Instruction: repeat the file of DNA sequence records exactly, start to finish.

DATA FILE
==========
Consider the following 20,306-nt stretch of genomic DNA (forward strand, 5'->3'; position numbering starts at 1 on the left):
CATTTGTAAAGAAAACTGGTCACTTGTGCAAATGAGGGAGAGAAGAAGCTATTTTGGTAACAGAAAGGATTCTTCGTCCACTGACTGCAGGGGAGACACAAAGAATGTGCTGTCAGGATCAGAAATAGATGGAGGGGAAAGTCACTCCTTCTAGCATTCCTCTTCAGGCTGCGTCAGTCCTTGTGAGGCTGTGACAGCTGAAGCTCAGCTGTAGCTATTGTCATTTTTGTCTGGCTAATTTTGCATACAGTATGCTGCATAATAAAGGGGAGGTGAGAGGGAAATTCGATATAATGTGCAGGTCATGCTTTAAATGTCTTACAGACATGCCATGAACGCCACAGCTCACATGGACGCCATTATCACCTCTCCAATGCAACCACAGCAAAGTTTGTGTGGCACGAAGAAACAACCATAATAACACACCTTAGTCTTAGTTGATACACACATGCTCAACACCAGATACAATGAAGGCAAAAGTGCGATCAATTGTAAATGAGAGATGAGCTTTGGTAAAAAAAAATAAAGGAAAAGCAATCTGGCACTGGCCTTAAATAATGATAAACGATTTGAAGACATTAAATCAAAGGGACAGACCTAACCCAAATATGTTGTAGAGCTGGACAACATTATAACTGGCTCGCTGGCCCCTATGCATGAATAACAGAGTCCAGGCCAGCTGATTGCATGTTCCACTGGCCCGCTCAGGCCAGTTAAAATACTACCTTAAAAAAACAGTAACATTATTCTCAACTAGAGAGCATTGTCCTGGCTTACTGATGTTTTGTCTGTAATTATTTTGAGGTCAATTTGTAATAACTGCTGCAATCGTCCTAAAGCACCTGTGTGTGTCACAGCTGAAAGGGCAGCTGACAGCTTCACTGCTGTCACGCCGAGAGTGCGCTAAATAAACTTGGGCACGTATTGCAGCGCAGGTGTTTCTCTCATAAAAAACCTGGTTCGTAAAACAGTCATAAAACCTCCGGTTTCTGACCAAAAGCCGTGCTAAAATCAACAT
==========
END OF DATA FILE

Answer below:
Consider the following 20,306-nt stretch of genomic DNA (forward strand, 5'->3'; position numbering starts at 1 on the left):
CATTTGTAAAGAAAACTGGTCACTTGTGCAAATGAGGGAGAGAAGAAGCTATTTTGGTAACAGAAAGGATTCTTCGTCCACTGACTGCAGGGGAGACACAAAGAATGTGCTGTCAGGATCAGAAATAGATGGAGGGGAAAGTCACTCCTTCTAGCATTCCTCTTCAGGCTGCGTCAGTCCTTGTGAGGCTGTGACAGCTGAAGCTCAGCTGTAGCTATTGTCATTTTTGTCTGGCTAATTTTGCATACAGTATGCTGCATAATAAAGGGGAGGTGAGAGGGAAATTCGATATAATGTGCAGGTCATGCTTTAAATGTCTTACAGACATGCCATGAACGCCACAGCTCACATGGACGCCATTATCACCTCTCCAATGCAACCACAGCAAAGTTTGTGTGGCACGAAGAAACAACCATAATAACACACCTTAGTCTTAGTTGATACACACATGCTCAACACCAGATACAATGAAGGCAAAAGTGCGATCAATTGTAAATGAGAGATGAGCTTTGGTAAAAAAAAATAAAGGAAAAGCAATCTGGCACTGGCCTTAAATAATGATAAACGATTTGAAGACATTAAATCAAAGGGACAGACCTAACCCAAATATGTTGTAGAGCTGGACAACATTATAACTGGCTCGCTGGCCCCTATGCATGAATAACAGAGTCCAGGCCAGCTGATTGCATGTTCCACTGGCCCGCTCAGGCCAGTTAAAATACTACCTTAAAAAAACAGTAACATTATTCTCAACTAGAGAGCATTGTCCTGGCTTACTGATGTTTTGTCTGTAATTATTTTGAGGTCAATTTGTAATAACTGCTGCAATCGTCCTAAAGCACCTGTGTGTGTCACAGCTGAAAGGGCAGCTGACAGCTTCACTGCTGTCACGCCGAGAGTGCGCTAAATAAACTTGGGCACGTATTGCAGCGCAGGTGTTTCTCTCATAAAAAACCTGGTTCGTAAAACAGTCATAAAACCTCCGGTTTCTGACCAAAAGCCGTGCTAAAATCAACAT